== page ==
Jameelah Kareem set up a GoFundMe page to raise money so that she could fly to Las Vegas for the upcoming Mayweather-Pacquiao fight.
GoFundMe

Unless he was offering direct flights to and from heaven, there was no way in hell Creflo Dollar was going to successfully raise $65 million for a new Gulfstream G650 jet via his own website.

Despite that harsh reality, the Rev. Dollar Dollar Bills, Y’all pulled his campaign only because the online commotion that his outrageous request had caused resulted in absolute ridicule. But as shameless as Dollar may have seemed, he is not an aberration in terms of how people are exploiting online charity.

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I can understand fundraising to cover medical bills or even the cost of some creative endeavor, but how have we gotten to the point where people feel comfortable turning to strangers to support their every want and desire no matter how superfluous?

Take, for instance, Jameelah Kareem, who set up a GoFundMe page to raise money so that she could fly to Las Vegas for the upcoming Floyd Mayweather-Manny Pacquiao fight. Kareem’s initial goal was to raise $1,500 (which she did), only she subsequently decided to extend her campaign and shift the remaining dollars raised to a former high school classmate who apparently needs to cover some medical bills related to breast cancer.

That gesture sounds lovely or something, but they do not negate Kareem’s initial intentions, which are audaciously superficial.

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Or there’s the case of Azel Prather Jr., who recently launched a GoFundMe initiative to collect airfare to fly to Miami to “save his relationship with his girlfriend.” Prather, who works in marketing and apparently “has a knack for comedy,” scored an interview by the Washington Post for his efforts. Ah, there’s the real win.

There are worse campaigns than this, though. Some are presumably created in jest, hosted by people aiming to cover the cost of a Hennessy bottle or those professing that they are tired of being broke or in need of money for breast augmentation, intending to properly tip strippers or just wanting white privilege. But if their crowd actually donated, each fund seeker would have undoubtedly gleefully taken the contributions and spent them accordingly.

For example, there’s the woman who successfully crowdsourced her $362 Halloween cab ride from Uber. And then there’s the man who netted $55,000 to make potato salad. It’s not their fault that folks gave them money. Yet I somewhat resent them for inspiring the foolish aforementioned.

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And while some of these stunts scream comedy, others are taking advantage of crowdsourcing and are completely serious in their intentions. I’ve stumbled across GoFundMe pages seeking help to cover the cost of immigration fees, baby showers and college tuition.

A month ago, I was sent a link to a Web page of a student trying to pay for the second semester of his freshman year. His story was sad and he went to my alma mater (Howard University, thank you very much). So in theory, I was supposed to feel bad and subsequently toss some money his way.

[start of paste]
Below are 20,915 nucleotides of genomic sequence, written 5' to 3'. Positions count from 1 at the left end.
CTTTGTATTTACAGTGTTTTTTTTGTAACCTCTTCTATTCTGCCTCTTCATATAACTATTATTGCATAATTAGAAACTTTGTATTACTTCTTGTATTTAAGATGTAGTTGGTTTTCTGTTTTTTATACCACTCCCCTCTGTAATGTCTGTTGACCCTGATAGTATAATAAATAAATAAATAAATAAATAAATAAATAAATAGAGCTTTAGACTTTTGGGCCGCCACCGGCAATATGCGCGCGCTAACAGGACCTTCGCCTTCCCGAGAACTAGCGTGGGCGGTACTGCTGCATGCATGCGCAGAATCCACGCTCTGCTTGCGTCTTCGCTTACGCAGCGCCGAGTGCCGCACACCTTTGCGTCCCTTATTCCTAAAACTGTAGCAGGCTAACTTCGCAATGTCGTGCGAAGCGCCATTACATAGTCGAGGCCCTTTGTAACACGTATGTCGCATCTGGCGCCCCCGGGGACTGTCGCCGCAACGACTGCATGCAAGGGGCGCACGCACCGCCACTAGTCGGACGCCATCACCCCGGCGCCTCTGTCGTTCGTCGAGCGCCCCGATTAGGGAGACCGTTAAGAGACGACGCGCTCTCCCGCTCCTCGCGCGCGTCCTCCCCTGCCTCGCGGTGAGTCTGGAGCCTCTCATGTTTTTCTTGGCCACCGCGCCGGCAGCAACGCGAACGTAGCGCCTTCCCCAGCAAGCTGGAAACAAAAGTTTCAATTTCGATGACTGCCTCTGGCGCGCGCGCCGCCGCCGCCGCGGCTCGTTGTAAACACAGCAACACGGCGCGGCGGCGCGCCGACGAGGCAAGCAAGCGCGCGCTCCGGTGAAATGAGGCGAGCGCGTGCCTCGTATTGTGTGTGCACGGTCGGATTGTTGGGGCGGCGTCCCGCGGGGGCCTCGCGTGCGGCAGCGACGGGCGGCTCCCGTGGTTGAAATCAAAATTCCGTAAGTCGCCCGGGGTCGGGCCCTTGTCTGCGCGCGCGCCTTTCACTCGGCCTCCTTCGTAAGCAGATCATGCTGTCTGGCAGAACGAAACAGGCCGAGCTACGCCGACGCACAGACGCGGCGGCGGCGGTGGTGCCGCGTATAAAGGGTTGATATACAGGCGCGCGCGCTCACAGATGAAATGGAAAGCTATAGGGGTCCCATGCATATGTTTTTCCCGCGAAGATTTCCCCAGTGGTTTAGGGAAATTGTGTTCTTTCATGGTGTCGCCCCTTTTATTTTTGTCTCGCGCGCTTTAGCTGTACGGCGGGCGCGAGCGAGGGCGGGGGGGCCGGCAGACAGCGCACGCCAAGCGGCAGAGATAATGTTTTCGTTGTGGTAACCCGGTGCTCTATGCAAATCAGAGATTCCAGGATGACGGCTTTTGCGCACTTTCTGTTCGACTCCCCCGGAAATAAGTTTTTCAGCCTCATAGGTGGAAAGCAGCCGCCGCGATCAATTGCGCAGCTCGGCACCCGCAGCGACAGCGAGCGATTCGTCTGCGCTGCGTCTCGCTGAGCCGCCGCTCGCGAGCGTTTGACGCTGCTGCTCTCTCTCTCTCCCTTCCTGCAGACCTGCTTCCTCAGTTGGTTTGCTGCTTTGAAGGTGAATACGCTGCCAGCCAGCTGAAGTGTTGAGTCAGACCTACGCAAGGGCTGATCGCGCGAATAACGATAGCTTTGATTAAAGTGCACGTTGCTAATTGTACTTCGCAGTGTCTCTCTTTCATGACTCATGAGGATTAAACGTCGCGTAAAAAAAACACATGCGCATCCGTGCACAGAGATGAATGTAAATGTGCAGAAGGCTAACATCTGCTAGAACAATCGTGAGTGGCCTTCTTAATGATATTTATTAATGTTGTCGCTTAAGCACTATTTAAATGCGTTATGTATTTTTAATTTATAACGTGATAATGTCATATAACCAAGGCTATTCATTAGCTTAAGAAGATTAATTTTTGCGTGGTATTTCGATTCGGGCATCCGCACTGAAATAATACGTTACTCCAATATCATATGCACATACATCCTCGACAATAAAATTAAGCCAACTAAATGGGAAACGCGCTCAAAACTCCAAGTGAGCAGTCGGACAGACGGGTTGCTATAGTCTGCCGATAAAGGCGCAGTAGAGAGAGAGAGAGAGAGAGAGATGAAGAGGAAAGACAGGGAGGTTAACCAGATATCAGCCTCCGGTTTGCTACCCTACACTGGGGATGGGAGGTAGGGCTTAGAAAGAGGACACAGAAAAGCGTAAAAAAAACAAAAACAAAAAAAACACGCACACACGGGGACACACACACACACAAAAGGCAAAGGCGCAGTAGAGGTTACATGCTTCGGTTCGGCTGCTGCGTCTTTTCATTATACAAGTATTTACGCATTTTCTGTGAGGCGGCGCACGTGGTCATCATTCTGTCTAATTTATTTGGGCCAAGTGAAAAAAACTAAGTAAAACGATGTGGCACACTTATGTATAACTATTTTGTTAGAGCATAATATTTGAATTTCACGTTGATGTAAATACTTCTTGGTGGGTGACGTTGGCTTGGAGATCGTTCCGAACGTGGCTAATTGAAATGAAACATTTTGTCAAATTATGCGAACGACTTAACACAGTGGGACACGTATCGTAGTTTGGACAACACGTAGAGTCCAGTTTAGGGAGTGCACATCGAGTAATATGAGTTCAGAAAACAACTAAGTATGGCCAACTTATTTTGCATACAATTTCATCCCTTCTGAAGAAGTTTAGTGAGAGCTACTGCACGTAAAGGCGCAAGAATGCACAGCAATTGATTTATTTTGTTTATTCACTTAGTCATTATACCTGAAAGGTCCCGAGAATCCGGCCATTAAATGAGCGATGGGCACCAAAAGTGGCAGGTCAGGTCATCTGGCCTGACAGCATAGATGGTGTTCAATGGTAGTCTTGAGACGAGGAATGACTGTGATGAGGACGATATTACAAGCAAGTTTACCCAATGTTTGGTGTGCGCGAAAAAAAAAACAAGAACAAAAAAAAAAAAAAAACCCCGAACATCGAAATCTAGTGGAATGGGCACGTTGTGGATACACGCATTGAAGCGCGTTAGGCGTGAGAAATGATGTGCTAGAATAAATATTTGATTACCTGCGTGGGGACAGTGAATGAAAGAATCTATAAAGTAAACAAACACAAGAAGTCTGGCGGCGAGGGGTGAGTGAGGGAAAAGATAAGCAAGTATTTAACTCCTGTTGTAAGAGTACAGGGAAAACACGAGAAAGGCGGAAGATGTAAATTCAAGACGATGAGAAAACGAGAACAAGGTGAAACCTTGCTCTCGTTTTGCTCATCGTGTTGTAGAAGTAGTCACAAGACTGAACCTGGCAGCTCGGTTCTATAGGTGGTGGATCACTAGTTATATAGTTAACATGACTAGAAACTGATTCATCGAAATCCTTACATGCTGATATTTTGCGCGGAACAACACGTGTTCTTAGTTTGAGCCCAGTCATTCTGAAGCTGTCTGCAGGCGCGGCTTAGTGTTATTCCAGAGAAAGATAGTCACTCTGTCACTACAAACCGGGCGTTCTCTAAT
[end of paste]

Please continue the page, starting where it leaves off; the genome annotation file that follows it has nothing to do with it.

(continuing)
Unfortunately for him, my only reaction was that his predicament just describes so many people at Howard and every other college in America. My friend echoed this sentiment as we then proceeded to complain about the private student-loan system under which we both still suffer.

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Since then I’ve seen several other campaigns like that one, and my outlook has not wavered: If you cannot afford the school of your choice and you’re not anywhere near the finish line of your degree program, go to a cheaper school.

Likewise, if you cannot afford to go to Las Vegas to watch a boxing match that will be screened at way too many sports bars (with wing-and-drink specials to match), stay at home. And if you can’t afford to tip a stripper, go look at free porn. (Sorry, porn stars. It’s rough out here.)

Sure, I’ve sometimes thought, “Well, hell, let me set up a GoFundMe page to support my love of go-go boys, making student-loan payments on time and eating catfish despite it being way more expensive up North than down South.” But I have a sense of pride—something that is beginning to feel passé with each passing day.

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Although in the past I have struggled with asking for help (a character flaw that has been to my own detriment at times), whenever I have accepted help, it was not for such self-serving causes.

Beyond that, most of the people asking the folks in their own networks are essentially asking those in similar situations. Most of us are one or a few paychecks away from seriously entertaining the thought of doing something a little strange to keep a roof over our heads. Yes, I read the job reports: And wages are still stagnant and a lot of our cousins have just stopped looking for jobs, hence the lower unemployment figures.

Studies have shown that the poor can be far more charitable than the wealthy, but some of you selfish monsters using the Internet to live out your rapper and reality-star dreams need to pour gasoline over your electronic, Internet-ready devices and get the hell on with it.

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Charity is beautiful, but one fine point always needs to be kept in mind: You can’t always get what you want. And to the more self-serving beggers of the virtual world, I say you don’t deserve half of what you’re asking for.

Michael Arceneaux hails from Houston, lives in Harlem and praises Beyoncé’s name wherever he goes. Follow him on Twitter.